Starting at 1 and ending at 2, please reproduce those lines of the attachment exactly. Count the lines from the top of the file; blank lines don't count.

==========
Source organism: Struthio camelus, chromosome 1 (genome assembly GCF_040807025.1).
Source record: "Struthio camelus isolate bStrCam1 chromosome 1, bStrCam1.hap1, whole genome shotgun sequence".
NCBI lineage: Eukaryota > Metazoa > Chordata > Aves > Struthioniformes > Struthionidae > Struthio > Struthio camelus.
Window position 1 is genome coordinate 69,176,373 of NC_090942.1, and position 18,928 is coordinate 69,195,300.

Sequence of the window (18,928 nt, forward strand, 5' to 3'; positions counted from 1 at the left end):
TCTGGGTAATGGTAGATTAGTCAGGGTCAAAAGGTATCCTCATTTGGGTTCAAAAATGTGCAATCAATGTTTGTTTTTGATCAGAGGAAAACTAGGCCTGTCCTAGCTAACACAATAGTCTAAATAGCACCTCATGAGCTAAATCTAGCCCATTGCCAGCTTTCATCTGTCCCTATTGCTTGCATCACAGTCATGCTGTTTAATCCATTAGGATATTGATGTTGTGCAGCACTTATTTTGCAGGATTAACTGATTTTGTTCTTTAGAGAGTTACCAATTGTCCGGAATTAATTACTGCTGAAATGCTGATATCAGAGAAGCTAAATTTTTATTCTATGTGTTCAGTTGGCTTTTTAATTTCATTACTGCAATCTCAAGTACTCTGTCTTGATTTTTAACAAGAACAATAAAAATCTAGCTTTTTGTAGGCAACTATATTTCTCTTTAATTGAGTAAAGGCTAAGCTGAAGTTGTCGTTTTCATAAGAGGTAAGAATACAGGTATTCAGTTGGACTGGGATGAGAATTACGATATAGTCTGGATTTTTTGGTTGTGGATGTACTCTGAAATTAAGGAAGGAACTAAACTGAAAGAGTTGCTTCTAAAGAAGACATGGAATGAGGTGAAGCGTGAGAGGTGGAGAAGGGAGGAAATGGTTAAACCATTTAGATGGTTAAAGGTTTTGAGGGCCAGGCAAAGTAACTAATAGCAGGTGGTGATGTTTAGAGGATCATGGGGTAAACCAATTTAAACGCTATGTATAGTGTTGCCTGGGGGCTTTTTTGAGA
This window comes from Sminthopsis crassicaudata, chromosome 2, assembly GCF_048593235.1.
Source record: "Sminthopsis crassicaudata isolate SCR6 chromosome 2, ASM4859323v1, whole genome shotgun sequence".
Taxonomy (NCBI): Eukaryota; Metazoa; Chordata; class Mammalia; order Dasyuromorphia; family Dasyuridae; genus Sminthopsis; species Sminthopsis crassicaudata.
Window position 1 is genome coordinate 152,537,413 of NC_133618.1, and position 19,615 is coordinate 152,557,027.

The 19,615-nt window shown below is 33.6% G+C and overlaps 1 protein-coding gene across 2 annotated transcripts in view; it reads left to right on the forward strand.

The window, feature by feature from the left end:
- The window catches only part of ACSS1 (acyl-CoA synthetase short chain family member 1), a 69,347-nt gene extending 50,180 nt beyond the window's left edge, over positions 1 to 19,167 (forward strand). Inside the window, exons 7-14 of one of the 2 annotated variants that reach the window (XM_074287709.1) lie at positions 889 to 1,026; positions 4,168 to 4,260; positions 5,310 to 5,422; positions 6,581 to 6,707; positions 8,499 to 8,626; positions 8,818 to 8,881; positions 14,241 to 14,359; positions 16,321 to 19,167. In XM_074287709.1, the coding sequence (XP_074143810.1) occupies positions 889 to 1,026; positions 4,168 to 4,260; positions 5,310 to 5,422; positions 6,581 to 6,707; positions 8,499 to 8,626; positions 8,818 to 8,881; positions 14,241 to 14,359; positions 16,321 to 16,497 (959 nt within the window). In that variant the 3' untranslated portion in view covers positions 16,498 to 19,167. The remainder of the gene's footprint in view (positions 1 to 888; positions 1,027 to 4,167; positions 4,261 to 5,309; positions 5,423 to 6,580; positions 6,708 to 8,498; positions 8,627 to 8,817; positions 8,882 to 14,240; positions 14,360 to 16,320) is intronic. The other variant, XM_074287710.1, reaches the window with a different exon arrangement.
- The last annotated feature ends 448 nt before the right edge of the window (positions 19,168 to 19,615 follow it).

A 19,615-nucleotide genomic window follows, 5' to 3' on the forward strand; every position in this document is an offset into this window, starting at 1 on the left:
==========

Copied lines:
Source organism: Struthio camelus, chromosome 1 (genome assembly GCF_040807025.1).
Source record: "Struthio camelus isolate bStrCam1 chromosome 1, bStrCam1.hap1, whole genome shotgun sequence".